Inclusions

Up mighty betimes upon my wife’s going this day toward Brampton. I could not go to the coach with her, but W. Hewer did and hath leave from me to go the whole day’s journey with her. All the morning upon business at the office, and at noon dined, and Mrs. Hunt coming lent her 5l. on her occasions and so carried her to Axe Yard end at Westminster and there left her, a good and understanding woman, and her husband I perceive thrives mightily in his business of the Excise.
Thence to Mr. Hales and there sat, and my picture almost finished, which by the word of Mr. and Mrs. Pierce (who come in accidently) is mighty like, and I am sure I am mightily pleased both in the thing and the posture. Thence with them home a little, and so to White Hall and there met by agreement with Sir Stephen Fox and Mr. Ashburnham, and discoursed the business of our Excise tallys; the former being Treasurer of the guards, and the other Cofferer of the King’s household. I benefitted much by their discourse. We come to no great conclusion upon our discourse, but parted, and I home, where all things, methinks, melancholy in the absence of my wife.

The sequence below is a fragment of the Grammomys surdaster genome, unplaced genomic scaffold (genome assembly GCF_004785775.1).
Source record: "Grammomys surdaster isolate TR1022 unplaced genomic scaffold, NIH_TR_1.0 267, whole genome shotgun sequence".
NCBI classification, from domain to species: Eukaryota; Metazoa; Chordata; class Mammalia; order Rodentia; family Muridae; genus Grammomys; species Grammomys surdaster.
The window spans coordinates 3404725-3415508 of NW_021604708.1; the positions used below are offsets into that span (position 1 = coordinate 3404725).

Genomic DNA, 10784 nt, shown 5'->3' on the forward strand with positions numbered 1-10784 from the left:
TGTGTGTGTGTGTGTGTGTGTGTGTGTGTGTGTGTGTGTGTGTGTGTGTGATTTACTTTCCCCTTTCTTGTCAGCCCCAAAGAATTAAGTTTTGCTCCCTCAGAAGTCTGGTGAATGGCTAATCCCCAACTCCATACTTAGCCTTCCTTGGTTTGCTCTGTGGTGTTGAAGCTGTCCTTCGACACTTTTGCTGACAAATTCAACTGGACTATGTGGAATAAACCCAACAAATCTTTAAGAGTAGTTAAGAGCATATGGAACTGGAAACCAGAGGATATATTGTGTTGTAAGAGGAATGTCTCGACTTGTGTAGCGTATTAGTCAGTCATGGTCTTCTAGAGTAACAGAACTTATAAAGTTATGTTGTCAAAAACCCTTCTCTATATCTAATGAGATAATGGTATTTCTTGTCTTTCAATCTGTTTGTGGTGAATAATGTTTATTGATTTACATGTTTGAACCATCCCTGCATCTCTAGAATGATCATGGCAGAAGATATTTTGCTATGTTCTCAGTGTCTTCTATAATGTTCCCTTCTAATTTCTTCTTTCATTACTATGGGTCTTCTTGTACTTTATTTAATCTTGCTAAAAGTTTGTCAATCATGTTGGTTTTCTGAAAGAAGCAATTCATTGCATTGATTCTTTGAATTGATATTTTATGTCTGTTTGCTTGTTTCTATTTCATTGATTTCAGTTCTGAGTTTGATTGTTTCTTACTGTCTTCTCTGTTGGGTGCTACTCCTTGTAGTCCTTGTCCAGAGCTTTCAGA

This day great newes of the Swedes declaring for us against the Dutch, and, so far as that, I believe it. After a little supper to bed.

I hew with the axe in accident
sure of treasure
where a thing thinks
a holy absence of if in believe


Erasure poem derived from The Diary of Samuel Pepys, Friday 6 April 1666.

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